William leads Grade 6 in a series of hand blocks in Tae Kwon Do. Can you learn English while practicing a Korean form of martial arts in an Arabic-speaking city in Israel? Definitely.

Missy reigns supreme as Arts and Crafts master while Grade 7 students adorn colorful drawings with an unlikely decoration: buttons.

Missy reigns supreme as Arts and Crafts master while Grade 7 students adorn colorful drawings with an unlikely decoration: buttons.

 

Day 2, Part 2: Churches, Mosques and Shawarma

On Tuesday, after camp was done and the campers went home, counselors, co-directors and junior counselors went on a guided tour of Nazareth. They visited such sites as the Greek Orthodox church, the White Mosque, the Old City Market and the Church of Annunciation, hearing stories, taking photographs, and sampling the supposedly best shawarma and falafel in the city along the way.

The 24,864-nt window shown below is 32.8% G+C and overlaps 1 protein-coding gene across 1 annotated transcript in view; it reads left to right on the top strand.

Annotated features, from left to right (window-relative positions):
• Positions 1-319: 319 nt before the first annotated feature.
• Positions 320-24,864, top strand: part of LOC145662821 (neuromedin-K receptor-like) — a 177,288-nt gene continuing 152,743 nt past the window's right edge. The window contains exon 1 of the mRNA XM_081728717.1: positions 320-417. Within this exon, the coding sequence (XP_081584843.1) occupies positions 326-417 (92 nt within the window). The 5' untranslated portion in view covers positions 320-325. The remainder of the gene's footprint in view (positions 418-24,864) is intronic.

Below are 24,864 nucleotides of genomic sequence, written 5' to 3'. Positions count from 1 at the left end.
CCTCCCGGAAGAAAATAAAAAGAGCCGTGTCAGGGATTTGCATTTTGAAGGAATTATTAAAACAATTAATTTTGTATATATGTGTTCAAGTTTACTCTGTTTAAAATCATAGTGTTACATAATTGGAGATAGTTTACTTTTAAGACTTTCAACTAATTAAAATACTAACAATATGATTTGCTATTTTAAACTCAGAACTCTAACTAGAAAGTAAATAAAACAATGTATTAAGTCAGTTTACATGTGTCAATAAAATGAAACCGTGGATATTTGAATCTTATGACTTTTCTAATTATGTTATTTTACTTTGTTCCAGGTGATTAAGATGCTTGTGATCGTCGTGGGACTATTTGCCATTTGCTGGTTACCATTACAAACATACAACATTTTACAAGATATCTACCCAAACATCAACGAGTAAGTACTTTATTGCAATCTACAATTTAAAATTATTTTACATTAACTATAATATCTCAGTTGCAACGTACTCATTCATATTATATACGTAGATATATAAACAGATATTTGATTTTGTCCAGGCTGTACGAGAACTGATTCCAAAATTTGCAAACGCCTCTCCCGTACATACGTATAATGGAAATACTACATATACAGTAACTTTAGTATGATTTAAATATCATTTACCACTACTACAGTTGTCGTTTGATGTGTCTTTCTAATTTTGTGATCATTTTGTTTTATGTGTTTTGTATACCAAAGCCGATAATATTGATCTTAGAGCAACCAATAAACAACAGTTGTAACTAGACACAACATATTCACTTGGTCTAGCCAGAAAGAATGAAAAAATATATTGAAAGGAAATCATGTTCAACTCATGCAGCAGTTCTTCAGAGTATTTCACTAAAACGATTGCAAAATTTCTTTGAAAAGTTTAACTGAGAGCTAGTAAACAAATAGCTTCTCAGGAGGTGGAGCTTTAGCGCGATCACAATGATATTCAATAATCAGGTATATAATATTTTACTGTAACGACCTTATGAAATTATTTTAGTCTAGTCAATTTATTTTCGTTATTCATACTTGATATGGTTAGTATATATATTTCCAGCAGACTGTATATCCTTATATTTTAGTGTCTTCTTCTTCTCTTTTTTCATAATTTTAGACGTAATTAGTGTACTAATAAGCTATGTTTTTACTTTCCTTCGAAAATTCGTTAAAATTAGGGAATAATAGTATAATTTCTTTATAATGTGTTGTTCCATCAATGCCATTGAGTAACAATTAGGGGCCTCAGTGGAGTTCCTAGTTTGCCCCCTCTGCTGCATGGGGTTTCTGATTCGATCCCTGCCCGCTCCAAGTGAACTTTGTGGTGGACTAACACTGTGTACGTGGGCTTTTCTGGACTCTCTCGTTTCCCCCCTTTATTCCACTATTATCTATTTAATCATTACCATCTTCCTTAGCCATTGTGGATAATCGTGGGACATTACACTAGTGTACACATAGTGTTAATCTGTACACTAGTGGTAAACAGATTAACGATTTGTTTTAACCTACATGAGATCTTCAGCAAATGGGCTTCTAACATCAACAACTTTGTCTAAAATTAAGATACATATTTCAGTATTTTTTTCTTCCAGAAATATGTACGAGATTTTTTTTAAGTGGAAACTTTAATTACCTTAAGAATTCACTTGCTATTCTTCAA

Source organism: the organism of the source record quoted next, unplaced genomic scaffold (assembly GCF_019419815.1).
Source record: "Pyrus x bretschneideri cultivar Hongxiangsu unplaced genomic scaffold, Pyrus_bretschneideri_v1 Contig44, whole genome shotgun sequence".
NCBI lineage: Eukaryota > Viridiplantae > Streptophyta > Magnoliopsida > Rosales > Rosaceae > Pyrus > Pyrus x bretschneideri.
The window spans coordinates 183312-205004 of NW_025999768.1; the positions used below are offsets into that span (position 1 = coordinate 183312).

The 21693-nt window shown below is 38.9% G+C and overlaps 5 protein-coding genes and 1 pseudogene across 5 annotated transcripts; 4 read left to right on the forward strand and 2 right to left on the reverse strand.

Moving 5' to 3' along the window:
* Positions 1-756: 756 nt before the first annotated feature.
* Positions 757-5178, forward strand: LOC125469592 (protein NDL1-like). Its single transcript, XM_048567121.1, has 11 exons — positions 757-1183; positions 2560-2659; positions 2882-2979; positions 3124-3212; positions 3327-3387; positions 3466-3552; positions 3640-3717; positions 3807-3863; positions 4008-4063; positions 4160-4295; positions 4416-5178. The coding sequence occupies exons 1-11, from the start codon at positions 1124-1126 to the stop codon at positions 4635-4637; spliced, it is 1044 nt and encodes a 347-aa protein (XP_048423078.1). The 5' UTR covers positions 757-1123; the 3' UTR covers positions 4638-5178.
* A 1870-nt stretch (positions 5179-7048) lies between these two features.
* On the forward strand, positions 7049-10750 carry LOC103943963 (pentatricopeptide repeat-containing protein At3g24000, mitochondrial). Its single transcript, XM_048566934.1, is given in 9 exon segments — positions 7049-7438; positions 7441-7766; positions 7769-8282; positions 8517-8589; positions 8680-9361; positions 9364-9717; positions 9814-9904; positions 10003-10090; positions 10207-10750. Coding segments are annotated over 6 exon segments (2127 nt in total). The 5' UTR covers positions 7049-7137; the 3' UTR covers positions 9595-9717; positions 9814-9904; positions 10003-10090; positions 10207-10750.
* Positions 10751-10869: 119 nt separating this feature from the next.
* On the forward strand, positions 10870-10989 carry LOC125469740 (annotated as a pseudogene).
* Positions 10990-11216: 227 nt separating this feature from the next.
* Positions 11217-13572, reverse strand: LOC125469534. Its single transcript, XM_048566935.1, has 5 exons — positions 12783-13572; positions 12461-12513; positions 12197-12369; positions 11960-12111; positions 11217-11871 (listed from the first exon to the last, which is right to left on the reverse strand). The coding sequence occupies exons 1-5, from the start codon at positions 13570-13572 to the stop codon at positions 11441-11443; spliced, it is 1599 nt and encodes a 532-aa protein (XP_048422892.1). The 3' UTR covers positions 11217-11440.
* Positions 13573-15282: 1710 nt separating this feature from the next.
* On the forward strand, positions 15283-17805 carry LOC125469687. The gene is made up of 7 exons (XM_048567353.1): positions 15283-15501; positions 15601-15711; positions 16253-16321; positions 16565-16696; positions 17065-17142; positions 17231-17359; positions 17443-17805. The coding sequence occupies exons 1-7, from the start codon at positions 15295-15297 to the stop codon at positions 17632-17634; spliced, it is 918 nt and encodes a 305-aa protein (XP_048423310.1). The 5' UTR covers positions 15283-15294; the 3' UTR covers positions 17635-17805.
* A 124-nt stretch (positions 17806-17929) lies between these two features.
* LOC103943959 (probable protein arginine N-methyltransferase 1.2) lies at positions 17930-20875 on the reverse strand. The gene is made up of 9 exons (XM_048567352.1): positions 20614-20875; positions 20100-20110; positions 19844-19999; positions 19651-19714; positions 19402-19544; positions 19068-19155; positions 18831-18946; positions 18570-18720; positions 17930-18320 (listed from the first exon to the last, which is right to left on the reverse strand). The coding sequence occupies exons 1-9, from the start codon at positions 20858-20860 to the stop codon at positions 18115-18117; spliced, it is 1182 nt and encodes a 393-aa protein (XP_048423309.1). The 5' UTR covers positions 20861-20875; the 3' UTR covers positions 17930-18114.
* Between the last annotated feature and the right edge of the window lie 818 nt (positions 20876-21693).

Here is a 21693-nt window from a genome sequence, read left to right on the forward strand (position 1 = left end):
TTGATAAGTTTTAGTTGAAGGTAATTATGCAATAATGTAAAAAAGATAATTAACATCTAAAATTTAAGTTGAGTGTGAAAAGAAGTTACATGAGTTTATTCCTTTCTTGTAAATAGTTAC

The Greek Orthodox Church of the Annunciation, built over the spring where the Virgin Mary fetched water and the angel Gabriel is said to have appeared to her.

The Greek Orthodox Church of the Annunciation, built over the spring where the Virgin Mary fetched water and the angel Gabriel is said to have appeared to her.

The Greek Orthodox Church of the Annunciation, built over the spring where the Virgin Mary fetched water and the angel Gabriel is said to have appeared to her.

Camp co-director Margret and intern Kate take a seat in the Old City Market.

Camp co-director Margret and intern Kate take a seat in the Old City Market.

Counselors and JCs take refuge in the shade of the Old City to listen to some history about the Ottomans.

Counselors and JCs take refuge in the shade of the Old City to listen to some history about the Ottomans.

The tour guide pauses to explain symbology in the local architecture.

The tour guide pauses to explain symbology in the local architecture.

With the help of some borrowed scarves, the group entered the White Mosque to see the Muslim place of worship.

With the help of some borrowed scarves, the group entered the White Mosque to see the Muslim place of worship.